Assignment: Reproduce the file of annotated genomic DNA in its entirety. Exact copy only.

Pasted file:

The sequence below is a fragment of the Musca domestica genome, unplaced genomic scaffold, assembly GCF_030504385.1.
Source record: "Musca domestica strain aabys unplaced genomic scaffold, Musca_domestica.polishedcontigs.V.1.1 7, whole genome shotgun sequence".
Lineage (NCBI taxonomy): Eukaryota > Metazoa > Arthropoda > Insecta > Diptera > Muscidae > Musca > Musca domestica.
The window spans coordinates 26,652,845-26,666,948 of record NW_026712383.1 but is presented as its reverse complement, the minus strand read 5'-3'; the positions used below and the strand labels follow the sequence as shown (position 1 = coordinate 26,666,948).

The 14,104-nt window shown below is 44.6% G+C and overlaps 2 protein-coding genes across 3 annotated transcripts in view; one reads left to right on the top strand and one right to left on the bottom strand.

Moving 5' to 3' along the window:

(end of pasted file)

The sequence below is a fragment of the Musca domestica genome, unplaced genomic scaffold, assembly GCF_030504385.1.
Source record: "Musca domestica strain aabys unplaced genomic scaffold, Musca_domestica.polishedcontigs.V.1.1 7, whole genome shotgun sequence".
Lineage (NCBI taxonomy): Eukaryota > Metazoa > Arthropoda > Insecta > Diptera > Muscidae > Musca > Musca domestica.
The window spans coordinates 26,652,845-26,666,948 of record NW_026712383.1 but is presented as its reverse complement, the minus strand read 5'-3'; the positions used below and the strand labels follow the sequence as shown (position 1 = coordinate 26,666,948).

The 14,104-nt window shown below is 44.6% G+C and overlaps 2 protein-coding genes across 3 annotated transcripts in view; one reads left to right on the top strand and one right to left on the bottom strand.

Moving 5' to 3' along the window: